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There has been an absence of evidence, except for a few useful anecdotes, showing that quality programs and other brand-building efforts pay off. Our research shows that, in fact, brand building for 34 major U.S. corporations did pay off where it really counts in our system-for the shareholder.

Managers are under pressure to deliver results enhancing current-term financial measures. This pressure is largely driven by the need to meet shareholders' objectives and the realization that current-term financials affect stock price.

Often, however, strategies that enhance long-term competitiveness of the firm diminish current-term earnings. As a result, managers may be reluctant to undertake strategies necessary for long-term competitive success. One consequence of the focus on current-term results has been the dramatic shift in communication expenditures from advertising to promotion and a corresponding erosion in brand building.

Particularly in a period of margin squeezing and corporate downsizing, it is often difficult for managers to justify investments in intangible assets such as brand equity. A number of questions have to be answered. In particular, will creating and maintaining a strong brand identity pay off? Will investors appreciate strategies designed to enhance brand equity?

Our research now makes clear that changes in brand equity do affect stock return. Making use of the EquiTrend database created by Total Research Corp., we examined the extent to which brand equity provides information about firm performance that influences stock prices above and beyond that contained in current-term return on investment (ROI). The survey was conducted annually from 1989 to 1992 among 1,000 to 2,000 U.S. adults. Respondents were asked to evaluate the quality of various major brands in different categories, using an 11-point scale from 0 for unacceptable, poor quality to 10 for outstanding, extraordinary quality.

The EquiTrend brand-equity measure is calculated as the average of this perceived quality rating, weighted to reflect the percent of respondents who had no opinion.

We examined the association between yearly stock return and yearly brand equity changes for 34 companies. The accompanying chart shows the average stock return associated with yearly brand equity change quartiles and yearly ROI change quartiles, summarizing the results of our study.

We found, as widely acknowledged, that stock return is positively related to changes in ROI. Remarkably, we also find that changes in brand equity matter, too. While not quite as large as the response to ROI, our results depict a strong positive association between brand equity and stock return. Firms experiencing the largest gains in brand equity saw their stock return average 30%. Conversely, those firms with the largest losses in brand equity saw stock return average a neg-ative 10%.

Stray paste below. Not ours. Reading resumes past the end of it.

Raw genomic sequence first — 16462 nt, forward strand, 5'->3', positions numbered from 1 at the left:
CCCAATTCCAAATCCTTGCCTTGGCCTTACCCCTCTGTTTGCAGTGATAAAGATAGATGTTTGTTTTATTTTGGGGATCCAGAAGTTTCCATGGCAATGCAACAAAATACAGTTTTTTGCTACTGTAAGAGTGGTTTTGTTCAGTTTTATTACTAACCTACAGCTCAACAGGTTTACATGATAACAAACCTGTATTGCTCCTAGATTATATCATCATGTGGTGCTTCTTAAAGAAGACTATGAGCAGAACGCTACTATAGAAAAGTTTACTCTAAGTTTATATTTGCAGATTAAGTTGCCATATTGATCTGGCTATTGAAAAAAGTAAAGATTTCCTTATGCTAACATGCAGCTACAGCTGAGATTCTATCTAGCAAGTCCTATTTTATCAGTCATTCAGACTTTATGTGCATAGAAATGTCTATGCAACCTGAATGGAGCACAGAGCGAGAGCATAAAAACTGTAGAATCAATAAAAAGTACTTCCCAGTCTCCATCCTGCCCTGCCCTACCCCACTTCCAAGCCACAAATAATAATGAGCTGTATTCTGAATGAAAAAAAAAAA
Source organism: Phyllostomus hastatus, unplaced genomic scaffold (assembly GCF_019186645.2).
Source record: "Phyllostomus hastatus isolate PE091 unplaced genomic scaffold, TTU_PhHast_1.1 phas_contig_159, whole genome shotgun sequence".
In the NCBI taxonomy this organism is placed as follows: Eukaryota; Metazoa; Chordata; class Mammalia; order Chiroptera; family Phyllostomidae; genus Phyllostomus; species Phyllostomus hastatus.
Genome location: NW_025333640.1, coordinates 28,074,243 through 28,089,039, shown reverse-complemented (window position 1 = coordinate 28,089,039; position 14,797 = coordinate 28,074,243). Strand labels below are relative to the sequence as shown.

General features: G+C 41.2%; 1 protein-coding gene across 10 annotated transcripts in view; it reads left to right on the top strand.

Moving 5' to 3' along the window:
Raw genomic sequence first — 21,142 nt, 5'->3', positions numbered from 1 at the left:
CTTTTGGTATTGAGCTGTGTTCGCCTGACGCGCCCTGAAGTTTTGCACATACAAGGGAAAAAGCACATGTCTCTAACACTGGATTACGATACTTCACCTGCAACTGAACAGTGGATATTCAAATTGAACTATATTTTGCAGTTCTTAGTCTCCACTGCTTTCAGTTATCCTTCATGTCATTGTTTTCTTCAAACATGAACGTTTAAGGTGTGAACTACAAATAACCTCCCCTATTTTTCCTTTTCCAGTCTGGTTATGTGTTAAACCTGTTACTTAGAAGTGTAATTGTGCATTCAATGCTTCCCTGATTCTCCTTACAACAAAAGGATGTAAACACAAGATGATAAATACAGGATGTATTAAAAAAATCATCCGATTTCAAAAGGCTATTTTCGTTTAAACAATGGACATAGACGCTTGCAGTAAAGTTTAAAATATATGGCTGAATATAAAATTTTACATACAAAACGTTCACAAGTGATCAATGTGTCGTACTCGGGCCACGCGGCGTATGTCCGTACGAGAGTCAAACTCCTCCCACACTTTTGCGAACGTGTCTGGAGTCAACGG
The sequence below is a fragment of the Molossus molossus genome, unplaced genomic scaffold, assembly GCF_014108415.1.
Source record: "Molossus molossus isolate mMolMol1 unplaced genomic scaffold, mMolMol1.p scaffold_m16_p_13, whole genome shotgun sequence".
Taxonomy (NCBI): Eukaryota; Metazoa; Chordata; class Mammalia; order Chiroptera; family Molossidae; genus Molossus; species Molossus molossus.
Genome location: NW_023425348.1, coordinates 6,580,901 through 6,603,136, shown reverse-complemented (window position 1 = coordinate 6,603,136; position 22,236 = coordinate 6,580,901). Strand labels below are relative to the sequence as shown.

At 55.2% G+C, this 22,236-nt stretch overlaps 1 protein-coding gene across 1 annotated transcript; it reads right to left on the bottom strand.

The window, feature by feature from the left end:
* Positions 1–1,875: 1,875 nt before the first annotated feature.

One possibility is that changes in both brand equity and ROI provide the same or similar information about a firm's performance. This, however, does not appear to be the case. Relatively little association exists between changes in brand equity and changes in ROI.

These results suggest that the conventional wisdom-that the financial community downplays non-financial measures-needs to be examined closely. Investors can and do learn about changes in brand equity-not through EquiTrend studies (which has little exposure to the financial community) but by learning about a company's plans and programs. Stock market reaction to brand-equity shifts indicates investors view these changes as signals of future-term prospects. This, in turn, affects their stock appraisals.

This observed association between stock return and brand equity should be encouraging to those managers attempting to justify investments in brand equity, especially when tough questions are raised about the "bottom line." American business, long challenged to focus on long-term goals, must do more to communicate such strategies in a way the shareholders can appreciate.

The stock market, once given reliable indicators of this information, should react and come to rely less on shorter-term measures of business performance. In turn, managers will be freer to undertake strategies ensuring the long-term viability of their firms.

Mr. Aaker is professor of marketing strategy at the Haas School of Business, University of California, Berkeley, and author of "Managing Brand Equity." Mr. Jacobson is professor of business administration, University of Washington. This is derived from their article, "The Financial Information Content of Perceived Quality" in the May 1994 issue of The Journal of Marketing Research.

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